icon bookmark-bicon bookmarkicon cameraicon checkicon chevron downicon chevron lefticon chevron righticon chevron upicon closeicon v-compressicon downloadicon editicon v-expandicon fbicon fileicon filtericon flag ruicon full chevron downicon full chevron lefticon full chevron righticon full chevron upicon gpicon insicon mailicon moveicon-musicicon mutedicon nomutedicon okicon v-pauseicon v-playicon searchicon shareicon sign inicon sign upicon stepbackicon stepforicon swipe downicon tagicon tagsicon tgicon trashicon twicon vkicon yticon wticon fm
27 Jul, 2017 03:03

2 former Oklahoma police officers face assault charges in death of mentally ill man

2 former Oklahoma police officers face assault charges in death of mentally ill man

A judge has charged two former Omaha police officers in the death of a mentally ill man, whom they shocked with a taser and struck over a dozen times. The police say the judge overstepped and are demanding a grand jury investigation.

On Wednesday, Douglas County Attorney Don Kleine charged two officers for an incident involving Zachary Bearheels, a mentally ill 29-year-old, who died after an altercation with officers Scotty Payne and Ryan McClarty.

According to his family, Bearheels was lost in Omaha after being kicked off a bus on his way to Oklahoma City. Payne and McClarty encountered him after several reports that he was causing a disturbance.

The officers said that he appeared to be under the influence of drugs, but family members said that he was likely not taking his medication for schizophrenia and bipolar disorder. Police said it took four officers, using tasers and other forms of force, to detain Bearheels and get him in the back of a squad car.

When the medics arrived, they told the officers that Bearheels was not breathing and his pulse had stopped. Bearheels was transported to the Nebraska Medical Center, where he was later pronounced dead.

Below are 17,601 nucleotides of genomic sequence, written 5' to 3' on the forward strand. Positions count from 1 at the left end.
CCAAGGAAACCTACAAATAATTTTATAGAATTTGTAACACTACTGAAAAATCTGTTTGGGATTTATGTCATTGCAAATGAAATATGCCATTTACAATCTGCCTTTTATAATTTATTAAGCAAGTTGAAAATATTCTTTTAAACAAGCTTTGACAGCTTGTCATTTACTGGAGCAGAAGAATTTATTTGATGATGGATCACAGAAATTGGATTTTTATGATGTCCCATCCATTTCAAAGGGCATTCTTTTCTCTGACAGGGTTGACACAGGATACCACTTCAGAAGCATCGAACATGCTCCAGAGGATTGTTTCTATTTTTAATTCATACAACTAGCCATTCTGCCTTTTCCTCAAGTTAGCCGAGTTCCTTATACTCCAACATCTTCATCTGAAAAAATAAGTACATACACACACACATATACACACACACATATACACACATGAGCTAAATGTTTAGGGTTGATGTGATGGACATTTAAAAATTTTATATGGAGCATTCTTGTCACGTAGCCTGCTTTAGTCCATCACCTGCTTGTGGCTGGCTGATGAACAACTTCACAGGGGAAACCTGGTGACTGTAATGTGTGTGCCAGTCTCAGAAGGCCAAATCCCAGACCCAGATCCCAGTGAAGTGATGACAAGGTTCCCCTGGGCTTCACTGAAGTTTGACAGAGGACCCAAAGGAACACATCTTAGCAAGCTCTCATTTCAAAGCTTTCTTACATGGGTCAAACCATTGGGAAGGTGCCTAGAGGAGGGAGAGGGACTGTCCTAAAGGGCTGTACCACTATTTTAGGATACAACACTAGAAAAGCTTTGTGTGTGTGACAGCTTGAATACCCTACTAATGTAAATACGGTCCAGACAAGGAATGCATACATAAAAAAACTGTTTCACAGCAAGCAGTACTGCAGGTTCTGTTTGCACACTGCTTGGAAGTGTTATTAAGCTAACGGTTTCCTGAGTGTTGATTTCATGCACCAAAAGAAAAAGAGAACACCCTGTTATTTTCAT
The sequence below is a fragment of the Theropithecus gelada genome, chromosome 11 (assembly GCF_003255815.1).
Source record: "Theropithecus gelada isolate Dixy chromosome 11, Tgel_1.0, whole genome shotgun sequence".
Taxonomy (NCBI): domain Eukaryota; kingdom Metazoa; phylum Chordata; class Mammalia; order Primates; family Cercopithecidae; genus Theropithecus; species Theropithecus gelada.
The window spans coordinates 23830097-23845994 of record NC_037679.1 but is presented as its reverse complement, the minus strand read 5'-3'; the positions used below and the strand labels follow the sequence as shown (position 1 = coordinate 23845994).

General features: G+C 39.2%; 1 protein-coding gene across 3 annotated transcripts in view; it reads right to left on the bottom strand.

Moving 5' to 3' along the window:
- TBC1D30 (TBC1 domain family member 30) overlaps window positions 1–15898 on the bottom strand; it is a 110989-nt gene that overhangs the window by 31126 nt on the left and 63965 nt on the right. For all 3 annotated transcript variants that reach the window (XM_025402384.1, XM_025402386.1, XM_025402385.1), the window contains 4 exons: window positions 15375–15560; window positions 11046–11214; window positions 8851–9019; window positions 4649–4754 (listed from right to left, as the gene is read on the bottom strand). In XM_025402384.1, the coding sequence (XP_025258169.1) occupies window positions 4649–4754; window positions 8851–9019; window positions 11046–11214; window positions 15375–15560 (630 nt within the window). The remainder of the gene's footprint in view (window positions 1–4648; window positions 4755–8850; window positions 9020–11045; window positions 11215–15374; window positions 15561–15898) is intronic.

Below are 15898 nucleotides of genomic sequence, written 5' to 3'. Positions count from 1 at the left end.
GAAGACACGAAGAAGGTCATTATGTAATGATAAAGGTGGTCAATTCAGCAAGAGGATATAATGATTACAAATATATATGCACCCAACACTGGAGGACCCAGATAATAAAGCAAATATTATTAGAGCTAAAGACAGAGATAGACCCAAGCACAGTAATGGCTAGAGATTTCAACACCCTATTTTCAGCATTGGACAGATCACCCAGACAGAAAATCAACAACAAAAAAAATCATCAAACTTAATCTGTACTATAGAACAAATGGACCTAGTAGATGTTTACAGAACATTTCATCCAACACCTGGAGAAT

During the announcement of charges on Wednesday, Kleine released footage from the police cruiser, which showed Payne shocking Bearheels with a taser more than a dozen times and McClarty punching him as many as 15 times. Some of the shocks and blows occurred when Bearheels was sitting on the ground in handcuffs, offering no resistance.

Kleine described Bearheels as “an individual who committed no crimes and was suffering from a mental illness.” He said he did not file more serious charges against the officers only because the corner could not say “with medical certainty” that Bearheels’ death was directly caused by the officer’s actions.

Dr. Michelle Elieff, a coroner’s physician, said Bearheels suffered a “sudden death associated with excited delirium... physical struggle, physical restraint and use of a (Taser),” according to the Omaha World-Herald.

While Kleine said that “there's no evidence whatsoever that these officers intentionally killed Zachary Bearheels,” he charged Scotty Payne with second-degree assault, a felony, and Ryan McClarty with third-degree assault, a misdemeanor.

If convicted, Payne could face up to 20 years in prison, while McClarty could face up to a year in jail.

Under Oklahoma state law, a grand jury is supposed to investigate any cases involving a person who dies while in police custody or being arrested. However, Kleine said that the charges he brought “likely make the grand jury process in this case moot.”

The Omaha Police Officers Association (OPOA) disagreed with Kleine’s decision to charge the officers on his own and accused the Douglas County Attorney’s Office of succumbing to outside pressure.

“This investigation has been rushed from the beginning and it has raced into the remarkable and unprecedented conclusion of criminal charges,” the statement read. “These officers are entitled to a Grand Jury process and the ability to present a defense that includes all facts and evidence, not those cherry-picked for a press conference when the politics and pressure become too much to bear.”

Both officers have already been fired for the incident after Police Chief Todd Schmaderer said they violated numerous policies.

Omaha Mayor Jean Stothert released a statement Wednesday, saying that the video shows “clear violations of Omaha Police Department policies and validates the disciplinary actions taken immediately by Chief Schmaderer.”

Payne’s attorney, Steve Lefler, said his client is looking forward to defending himself in court.

“I want the community to know that Mr. Payne is not just a good guy, he's a great guy,” Lefler said, according to the Omaha World Herald. “He did not become a police officer to hurt anybody, to kill anybody. He feels terrible that this happened.”